When we sweat, it opens up our pores, making that excretion easier, and the sweat itself helps to carry toxins out, making that excretion more effective. This is especially the case with heavy metals. A review of the research found that in people with higher toxic burdens, the levels of arsenic, cadmium, lead and mercury in their sweat generally exceeded blood plasma or urine concentrations. Additionally, their skin could match or surpass urinary secretions, meaning that the skin was as effective or more at excreting these heavy metals from their bodies [8]. It is imperative that you shower after heavy sweating during exercise or a sauna, otherwise your skin will just reabsorb what you both just worked so hard to excrete [7]. 

A side note here, our skin is our biggest organ and it is porous. We haven’t been able to definitively determine how much of what we put on it is actually absorbed into our skin and bloodstream, but we know that the skin is somewhat porous, and so it’s always possible that some of what goes on it is getting absorbed. I use my better-safe-than-sorry rule of thumb here; with my history of cancer, why would I risk it and potentially add more chemicals into my body? For this reason, I think it’s also very important to use clean home and beauty products like skincare, makeup, and detergents.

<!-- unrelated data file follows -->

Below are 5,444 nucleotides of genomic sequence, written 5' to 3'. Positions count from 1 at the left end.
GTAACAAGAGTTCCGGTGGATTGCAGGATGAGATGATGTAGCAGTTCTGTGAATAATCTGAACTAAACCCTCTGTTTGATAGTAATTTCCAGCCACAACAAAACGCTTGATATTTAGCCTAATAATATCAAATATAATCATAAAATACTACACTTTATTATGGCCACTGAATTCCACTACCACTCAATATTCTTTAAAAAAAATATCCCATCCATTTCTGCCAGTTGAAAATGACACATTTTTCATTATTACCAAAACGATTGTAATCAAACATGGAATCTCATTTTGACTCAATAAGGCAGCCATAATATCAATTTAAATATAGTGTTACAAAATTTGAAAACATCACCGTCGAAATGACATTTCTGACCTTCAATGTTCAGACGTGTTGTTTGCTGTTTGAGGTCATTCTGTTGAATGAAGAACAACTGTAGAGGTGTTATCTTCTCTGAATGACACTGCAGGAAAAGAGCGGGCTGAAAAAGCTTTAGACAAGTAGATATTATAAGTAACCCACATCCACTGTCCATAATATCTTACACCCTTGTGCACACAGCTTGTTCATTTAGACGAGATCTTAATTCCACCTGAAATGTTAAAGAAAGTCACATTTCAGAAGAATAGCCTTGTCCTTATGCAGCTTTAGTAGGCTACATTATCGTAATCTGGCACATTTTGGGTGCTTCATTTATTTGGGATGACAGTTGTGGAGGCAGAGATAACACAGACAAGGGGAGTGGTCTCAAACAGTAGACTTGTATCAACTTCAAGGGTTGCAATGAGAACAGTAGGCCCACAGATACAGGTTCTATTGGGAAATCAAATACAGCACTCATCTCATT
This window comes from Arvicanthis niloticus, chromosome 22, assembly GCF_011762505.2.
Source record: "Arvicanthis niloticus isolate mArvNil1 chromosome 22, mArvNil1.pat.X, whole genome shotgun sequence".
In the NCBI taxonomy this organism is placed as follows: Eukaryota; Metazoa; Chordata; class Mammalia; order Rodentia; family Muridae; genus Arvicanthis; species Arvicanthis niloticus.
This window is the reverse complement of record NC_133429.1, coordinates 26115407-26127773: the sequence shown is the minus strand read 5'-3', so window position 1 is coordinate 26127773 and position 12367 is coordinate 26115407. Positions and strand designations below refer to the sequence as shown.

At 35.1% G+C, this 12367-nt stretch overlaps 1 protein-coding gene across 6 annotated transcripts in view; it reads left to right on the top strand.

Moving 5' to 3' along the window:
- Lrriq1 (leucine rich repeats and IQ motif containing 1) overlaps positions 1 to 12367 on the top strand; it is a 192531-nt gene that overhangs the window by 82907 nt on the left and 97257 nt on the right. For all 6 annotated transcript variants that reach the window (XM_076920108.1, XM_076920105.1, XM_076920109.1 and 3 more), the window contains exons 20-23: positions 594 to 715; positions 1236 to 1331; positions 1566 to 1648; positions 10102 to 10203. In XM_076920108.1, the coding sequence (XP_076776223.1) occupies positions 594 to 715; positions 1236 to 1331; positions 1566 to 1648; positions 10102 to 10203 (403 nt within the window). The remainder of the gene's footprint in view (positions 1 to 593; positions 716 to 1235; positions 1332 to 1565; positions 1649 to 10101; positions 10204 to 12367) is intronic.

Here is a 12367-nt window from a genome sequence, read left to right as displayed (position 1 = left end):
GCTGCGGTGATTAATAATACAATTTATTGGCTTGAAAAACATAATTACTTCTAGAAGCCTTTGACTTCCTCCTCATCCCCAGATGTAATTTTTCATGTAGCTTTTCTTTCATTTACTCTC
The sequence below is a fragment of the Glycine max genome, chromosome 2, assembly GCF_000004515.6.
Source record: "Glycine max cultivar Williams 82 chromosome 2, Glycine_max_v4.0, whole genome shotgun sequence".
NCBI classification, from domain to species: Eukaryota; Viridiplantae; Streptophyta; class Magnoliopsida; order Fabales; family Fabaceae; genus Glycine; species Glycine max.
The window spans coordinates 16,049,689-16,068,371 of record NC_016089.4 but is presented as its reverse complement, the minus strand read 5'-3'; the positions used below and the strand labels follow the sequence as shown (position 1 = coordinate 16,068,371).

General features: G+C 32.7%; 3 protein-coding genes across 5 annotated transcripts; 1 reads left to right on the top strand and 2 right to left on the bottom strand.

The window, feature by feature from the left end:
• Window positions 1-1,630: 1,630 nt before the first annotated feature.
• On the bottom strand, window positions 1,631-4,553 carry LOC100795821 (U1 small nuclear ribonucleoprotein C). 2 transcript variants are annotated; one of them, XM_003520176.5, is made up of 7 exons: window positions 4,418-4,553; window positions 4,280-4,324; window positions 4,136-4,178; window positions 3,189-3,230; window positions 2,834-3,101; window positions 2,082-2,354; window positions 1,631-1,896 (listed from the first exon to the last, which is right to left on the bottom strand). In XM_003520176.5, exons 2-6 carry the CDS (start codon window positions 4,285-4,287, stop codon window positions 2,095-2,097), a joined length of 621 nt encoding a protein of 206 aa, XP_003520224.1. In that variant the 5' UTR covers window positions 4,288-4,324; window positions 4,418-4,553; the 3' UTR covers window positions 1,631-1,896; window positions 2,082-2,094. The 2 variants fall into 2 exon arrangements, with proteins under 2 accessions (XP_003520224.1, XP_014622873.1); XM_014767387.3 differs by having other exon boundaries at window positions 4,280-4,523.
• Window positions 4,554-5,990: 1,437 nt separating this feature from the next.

3. The Colon

Our digestive tract is probably our most important detoxing pathway. Along with eliminating the toxins in food waste, our colon works with the liver to dispose of the toxins there as well. In addition to breaking down fats, bile produced by our liver and stored in our gallbladder is like a sponge for toxins, and it’s where the liver stores toxins it has filtered out from our body such as excess hormones, heavy metals, and chemicals. The liver empties the gallbladder and dumps bile right into the intestines to exit the body in our, well…💩 So, our colon is pretty important to detoxing!